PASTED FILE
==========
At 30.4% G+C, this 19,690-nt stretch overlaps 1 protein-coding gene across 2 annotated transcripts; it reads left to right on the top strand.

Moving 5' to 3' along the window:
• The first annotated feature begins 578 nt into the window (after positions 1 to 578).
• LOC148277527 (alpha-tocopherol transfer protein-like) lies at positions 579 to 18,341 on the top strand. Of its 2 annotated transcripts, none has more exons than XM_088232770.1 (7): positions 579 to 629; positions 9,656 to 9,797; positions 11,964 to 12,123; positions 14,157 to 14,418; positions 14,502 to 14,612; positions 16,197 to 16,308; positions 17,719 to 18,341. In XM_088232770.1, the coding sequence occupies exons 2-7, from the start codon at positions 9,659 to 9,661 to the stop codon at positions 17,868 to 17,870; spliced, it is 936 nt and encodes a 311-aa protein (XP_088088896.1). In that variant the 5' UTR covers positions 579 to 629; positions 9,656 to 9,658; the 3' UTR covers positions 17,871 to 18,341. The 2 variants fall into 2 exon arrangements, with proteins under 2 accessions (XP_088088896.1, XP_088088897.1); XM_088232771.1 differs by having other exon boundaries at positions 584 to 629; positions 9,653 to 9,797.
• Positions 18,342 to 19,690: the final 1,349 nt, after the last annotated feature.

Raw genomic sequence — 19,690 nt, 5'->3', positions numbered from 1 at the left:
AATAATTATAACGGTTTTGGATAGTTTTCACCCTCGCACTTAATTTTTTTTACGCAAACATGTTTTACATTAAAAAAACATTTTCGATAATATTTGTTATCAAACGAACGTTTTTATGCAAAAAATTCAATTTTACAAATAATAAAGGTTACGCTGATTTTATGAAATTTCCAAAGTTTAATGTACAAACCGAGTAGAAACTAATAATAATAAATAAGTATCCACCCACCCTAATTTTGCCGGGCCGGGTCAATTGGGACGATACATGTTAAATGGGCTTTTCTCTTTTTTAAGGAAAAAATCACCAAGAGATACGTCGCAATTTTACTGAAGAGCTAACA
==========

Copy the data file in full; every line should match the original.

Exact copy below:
At 30.4% G+C, this 19,690-nt stretch overlaps 1 protein-coding gene across 2 annotated transcripts; it reads left to right on the top strand.

Moving 5' to 3' along the window:
• The first annotated feature begins 578 nt into the window (after positions 1 to 578).
• LOC148277527 (alpha-tocopherol transfer protein-like) lies at positions 579 to 18,341 on the top strand. Of its 2 annotated transcripts, none has more exons than XM_088232770.1 (7): positions 579 to 629; positions 9,656 to 9,797; positions 11,964 to 12,123; positions 14,157 to 14,418; positions 14,502 to 14,612; positions 16,197 to 16,308; positions 17,719 to 18,341. In XM_088232770.1, the coding sequence occupies exons 2-7, from the start codon at positions 9,659 to 9,661 to the stop codon at positions 17,868 to 17,870; spliced, it is 936 nt and encodes a 311-aa protein (XP_088088896.1). In that variant the 5' UTR covers positions 579 to 629; positions 9,656 to 9,658; the 3' UTR covers positions 17,871 to 18,341. The 2 variants fall into 2 exon arrangements, with proteins under 2 accessions (XP_088088896.1, XP_088088897.1); XM_088232771.1 differs by having other exon boundaries at positions 584 to 629; positions 9,653 to 9,797.
• Positions 18,342 to 19,690: the final 1,349 nt, after the last annotated feature.

Raw genomic sequence — 19,690 nt, 5'->3', positions numbered from 1 at the left:
AATAATTATAACGGTTTTGGATAGTTTTCACCCTCGCACTTAATTTTTTTTACGCAAACATGTTTTACATTAAAAAAACATTTTCGATAATATTTGTTATCAAACGAACGTTTTTATGCAAAAAATTCAATTTTACAAATAATAAAGGTTACGCTGATTTTATGAAATTTCCAAAGTTTAATGTACAAACCGAGTAGAAACTAATAATAATAAATAAGTATCCACCCACCCTAATTTTGCCGGGCCGGGTCAATTGGGACGATACATGTTAAATGGGCTTTTCTCTTTTTTAAGGAAAAAATCACCAAGAGATACGTCGCAATTTTACTGAAGAGCTAACA